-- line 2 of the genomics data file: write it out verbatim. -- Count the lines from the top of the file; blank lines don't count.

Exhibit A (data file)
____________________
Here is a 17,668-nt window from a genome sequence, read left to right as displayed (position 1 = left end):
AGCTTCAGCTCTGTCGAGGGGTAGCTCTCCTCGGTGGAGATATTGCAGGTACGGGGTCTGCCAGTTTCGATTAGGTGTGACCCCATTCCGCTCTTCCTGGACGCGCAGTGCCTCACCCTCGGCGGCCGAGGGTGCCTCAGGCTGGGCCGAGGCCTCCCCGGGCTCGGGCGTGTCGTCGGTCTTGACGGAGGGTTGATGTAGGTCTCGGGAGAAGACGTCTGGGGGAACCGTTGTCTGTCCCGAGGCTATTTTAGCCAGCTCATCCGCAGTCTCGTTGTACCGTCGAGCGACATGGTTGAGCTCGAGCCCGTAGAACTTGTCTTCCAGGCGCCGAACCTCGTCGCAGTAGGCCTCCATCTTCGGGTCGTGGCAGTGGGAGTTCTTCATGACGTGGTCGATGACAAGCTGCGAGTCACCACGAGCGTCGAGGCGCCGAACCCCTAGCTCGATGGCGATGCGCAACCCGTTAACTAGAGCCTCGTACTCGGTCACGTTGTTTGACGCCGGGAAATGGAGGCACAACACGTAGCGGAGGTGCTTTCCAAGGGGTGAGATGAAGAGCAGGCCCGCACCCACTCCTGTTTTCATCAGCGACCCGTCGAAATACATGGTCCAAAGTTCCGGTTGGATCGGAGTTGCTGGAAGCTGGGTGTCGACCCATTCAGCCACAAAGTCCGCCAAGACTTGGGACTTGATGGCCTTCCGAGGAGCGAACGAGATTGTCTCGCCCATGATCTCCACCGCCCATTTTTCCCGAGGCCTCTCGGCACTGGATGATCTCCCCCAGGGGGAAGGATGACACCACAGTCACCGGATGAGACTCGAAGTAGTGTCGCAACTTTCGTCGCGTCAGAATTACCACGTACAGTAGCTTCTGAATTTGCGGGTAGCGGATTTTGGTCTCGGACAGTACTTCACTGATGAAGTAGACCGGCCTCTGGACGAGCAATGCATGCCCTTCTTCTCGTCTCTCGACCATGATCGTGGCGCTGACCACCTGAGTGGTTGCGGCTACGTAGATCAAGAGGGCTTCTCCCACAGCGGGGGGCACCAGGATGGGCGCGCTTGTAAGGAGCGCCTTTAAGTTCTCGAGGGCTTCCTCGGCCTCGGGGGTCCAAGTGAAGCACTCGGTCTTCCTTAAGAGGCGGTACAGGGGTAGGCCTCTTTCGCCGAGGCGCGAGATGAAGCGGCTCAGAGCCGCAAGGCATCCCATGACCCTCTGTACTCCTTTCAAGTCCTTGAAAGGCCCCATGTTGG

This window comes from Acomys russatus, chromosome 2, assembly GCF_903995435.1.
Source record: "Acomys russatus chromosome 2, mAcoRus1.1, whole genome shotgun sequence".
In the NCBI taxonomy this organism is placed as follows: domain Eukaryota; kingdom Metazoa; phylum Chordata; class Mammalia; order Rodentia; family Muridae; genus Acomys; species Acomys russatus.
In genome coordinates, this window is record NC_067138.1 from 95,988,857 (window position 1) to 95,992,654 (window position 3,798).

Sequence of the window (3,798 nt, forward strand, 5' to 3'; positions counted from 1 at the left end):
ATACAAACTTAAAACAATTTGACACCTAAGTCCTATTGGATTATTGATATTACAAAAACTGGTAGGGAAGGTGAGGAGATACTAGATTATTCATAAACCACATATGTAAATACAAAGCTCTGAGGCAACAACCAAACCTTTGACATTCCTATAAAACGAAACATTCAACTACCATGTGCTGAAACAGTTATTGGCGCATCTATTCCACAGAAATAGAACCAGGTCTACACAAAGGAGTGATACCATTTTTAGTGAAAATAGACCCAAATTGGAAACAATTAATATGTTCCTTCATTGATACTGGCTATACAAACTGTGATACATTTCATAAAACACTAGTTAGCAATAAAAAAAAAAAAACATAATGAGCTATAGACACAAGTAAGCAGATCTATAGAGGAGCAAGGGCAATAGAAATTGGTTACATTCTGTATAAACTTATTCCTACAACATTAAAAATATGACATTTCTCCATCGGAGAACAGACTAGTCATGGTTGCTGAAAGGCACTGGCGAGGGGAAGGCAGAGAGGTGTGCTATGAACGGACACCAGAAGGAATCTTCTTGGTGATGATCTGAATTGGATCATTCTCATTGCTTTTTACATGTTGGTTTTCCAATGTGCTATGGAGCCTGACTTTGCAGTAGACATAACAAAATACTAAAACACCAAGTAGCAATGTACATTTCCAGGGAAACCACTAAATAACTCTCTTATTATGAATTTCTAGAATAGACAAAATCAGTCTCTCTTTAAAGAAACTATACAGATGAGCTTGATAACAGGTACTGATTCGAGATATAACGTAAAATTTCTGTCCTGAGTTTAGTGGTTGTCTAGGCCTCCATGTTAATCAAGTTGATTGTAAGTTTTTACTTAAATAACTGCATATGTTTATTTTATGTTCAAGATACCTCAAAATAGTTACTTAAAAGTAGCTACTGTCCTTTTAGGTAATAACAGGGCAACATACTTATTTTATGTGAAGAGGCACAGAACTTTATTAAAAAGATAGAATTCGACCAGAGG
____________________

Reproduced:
AGCTTCAGCTCTGTCGAGGGGTAGCTCTCCTCGGTGGAGATATTGCAGGTACGGGGTCTGCCAGTTTCGATTAGGTGTGACCCCATTCCGCTCTTCCTGGACGCGCAGTGCCTCACCCTCGGCGGCCGAGGGTGCCTCAGGCTGGGCCGAGGCCTCCCCGGGCTCGGGCGTGTCGTCGGTCTTGACGGAGGGTTGATGTAGGTCTCGGGAGAAGACGTCTGGGGGAACCGTTGTCTGTCCCGAGGCTATTTTAGCCAGCTCATCCGCAGTCTCGTTGTACCGTCGAGCGACATGGTTGAGCTCGAGCCCGTAGAACTTGTCTTCCAGGCGCCGAACCTCGTCGCAGTAGGCCTCCATCTTCGGGTCGTGGCAGTGGGAGTTCTTCATGACGTGGTCGATGACAAGCTGCGAGTCACCACGAGCGTCGAGGCGCCGAACCCCTAGCTCGATGGCGATGCGCAACCCGTTAACTAGAGCCTCGTACTCGGTCACGTTGTTTGACGCCGGGAAATGGAGGCACAACACGTAGCGGAGGTGCTTTCCAAGGGGTGAGATGAAGAGCAGGCCCGCACCCACTCCTGTTTTCATCAGCGACCCGTCGAAATACATGGTCCAAAGTTCCGGTTGGATCGGAGTTGCTGGAAGCTGGGTGTCGACCCATTCAGCCACAAAGTCCGCCAAGACTTGGGACTTGATGGCCTTCCGAGGAGCGAACGAGATTGTCTCGCCCATGATCTCCACCGCCCATTTTTCCCGAGGCCTCTCGGCACTGGATGATCTCCCCCAGGGGGAAGGATGACACCACAGTCACCGGATGAGACTCGAAGTAGTGTCGCAACTTTCGTCGCGTCAGAATTACCACGTACAGTAGCTTCTGAATTTGCGGGTAGCGGATTTTGGTCTCGGACAGTACTTCACTGATGAAGTAGACCGGCCTCTGGACGAGCAATGCATGCCCTTCTTCTCGTCTCTCGACCATGATCGTGGCGCTGACCACCTGAGTGGTTGCGGCTACGTAGATCAAGAGGGCTTCTCCCACAGCGGGGGGCACCAGGATGGGCGCGCTTGTAAGGAGCGCCTTTAAGTTCTCGAGGGCTTCCTCGGCCTCGGGGGTCCAAGTGAAGCACTCGGTCTTCCTTAAGAGGCGGTACAGGGGTAGGCCTCTTTCGCCGAGGCGCGAGATGAAGCGGCTCAGAGCCGCAAGGCATCCCATGACCCTCTGTACTCCTTTCAAGTCCTTGAAAGGCCCCATGTTGG